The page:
In 1887, the torso of a body was discovered in Philadelphia, Pennsylvania. The community was terrified over the crime and, because of the crimes that took place during that era, was concerned that a killer was highly unlikely to be found. But to their amazement, police quickly drew their attention on a black married migrant woman named Hannah Mary Tabbs. Tabbs’ trial lasted for months with an outcome that was almost easy to predict.
Tabbs, who was dubbed as a “murderess,” was not only found to be guilty of murder, but of adultery and domestic violence as well. Tabbs did not confess to the crime of killing her alleged lover, but she did implicate 18-year-old mixed-race teenager, George Wilson, for the murder.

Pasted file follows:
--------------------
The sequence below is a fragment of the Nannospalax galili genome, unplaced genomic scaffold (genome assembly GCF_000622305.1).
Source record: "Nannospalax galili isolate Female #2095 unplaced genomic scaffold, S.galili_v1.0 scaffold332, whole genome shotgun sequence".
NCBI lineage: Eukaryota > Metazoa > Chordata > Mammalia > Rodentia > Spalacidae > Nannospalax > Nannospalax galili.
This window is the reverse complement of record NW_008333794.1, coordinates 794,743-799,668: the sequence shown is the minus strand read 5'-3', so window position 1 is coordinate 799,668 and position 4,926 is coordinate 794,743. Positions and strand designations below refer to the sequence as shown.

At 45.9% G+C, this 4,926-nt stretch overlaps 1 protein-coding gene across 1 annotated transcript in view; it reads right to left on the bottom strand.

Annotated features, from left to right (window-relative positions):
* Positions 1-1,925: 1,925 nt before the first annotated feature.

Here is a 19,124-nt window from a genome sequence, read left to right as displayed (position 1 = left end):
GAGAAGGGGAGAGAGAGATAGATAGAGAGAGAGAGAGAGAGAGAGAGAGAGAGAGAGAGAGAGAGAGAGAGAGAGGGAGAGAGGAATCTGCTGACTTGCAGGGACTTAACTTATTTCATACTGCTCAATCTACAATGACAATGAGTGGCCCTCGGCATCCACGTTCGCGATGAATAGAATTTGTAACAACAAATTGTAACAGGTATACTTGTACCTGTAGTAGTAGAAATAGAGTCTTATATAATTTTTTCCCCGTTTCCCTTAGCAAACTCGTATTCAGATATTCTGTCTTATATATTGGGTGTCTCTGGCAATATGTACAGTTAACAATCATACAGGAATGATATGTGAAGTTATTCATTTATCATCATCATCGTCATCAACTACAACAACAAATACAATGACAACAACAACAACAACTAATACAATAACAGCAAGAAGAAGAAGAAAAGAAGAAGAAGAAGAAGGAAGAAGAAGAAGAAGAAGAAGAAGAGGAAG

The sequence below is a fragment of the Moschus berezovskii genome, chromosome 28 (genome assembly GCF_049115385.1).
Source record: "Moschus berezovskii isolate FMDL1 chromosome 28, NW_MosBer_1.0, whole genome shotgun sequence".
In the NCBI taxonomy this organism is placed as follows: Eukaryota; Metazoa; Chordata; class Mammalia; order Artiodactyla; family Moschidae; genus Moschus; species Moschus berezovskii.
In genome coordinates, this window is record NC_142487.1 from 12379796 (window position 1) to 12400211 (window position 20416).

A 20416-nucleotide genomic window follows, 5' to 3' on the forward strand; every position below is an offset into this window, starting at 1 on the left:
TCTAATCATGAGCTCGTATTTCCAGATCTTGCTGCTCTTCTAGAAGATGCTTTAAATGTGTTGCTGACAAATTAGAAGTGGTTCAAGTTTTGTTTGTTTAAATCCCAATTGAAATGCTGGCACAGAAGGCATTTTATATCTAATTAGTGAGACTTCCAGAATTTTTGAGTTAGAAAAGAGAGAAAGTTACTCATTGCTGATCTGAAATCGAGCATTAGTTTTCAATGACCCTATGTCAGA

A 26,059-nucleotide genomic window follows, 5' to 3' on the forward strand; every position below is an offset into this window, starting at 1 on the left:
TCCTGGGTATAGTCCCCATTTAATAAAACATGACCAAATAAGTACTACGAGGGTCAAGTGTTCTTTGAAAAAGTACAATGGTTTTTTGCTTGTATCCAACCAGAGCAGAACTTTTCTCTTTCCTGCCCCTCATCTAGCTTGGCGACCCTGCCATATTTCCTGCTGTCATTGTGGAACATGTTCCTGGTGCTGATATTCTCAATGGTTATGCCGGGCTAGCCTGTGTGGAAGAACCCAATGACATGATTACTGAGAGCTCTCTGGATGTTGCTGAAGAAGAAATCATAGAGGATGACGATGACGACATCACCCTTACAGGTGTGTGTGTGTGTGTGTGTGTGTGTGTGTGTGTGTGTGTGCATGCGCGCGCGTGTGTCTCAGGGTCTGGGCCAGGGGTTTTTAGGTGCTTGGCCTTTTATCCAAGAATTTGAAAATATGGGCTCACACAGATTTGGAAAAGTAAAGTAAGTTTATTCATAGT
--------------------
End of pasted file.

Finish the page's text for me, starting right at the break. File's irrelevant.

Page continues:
Tabbs was born in the 1850s in a slave state and grew into womanhood during the Civil War. She met her husband, who was 15 years her senior, in Baltimore, Maryland. Tabbs was a woman who knew how to get what she wanted. She used aliases when she felt the need and gave false information about her age and background information. She was known to bully family members and people throughout her neighborhood. It is also believed that she used bullied others to keep her secret about her adulterous affair.
Tabbs reportedly committed many crimes in the black community, but it was not until authorities believed a crime was committed against a white man that she was charged. Tabbs and the young man she accused of murder spent countless hours being interrogated. During this time, police often coerced black suspects into full confessions whether they actually committed the crime or not. For her part in the murder, Tabbs served two years in prison while Wilson served nine.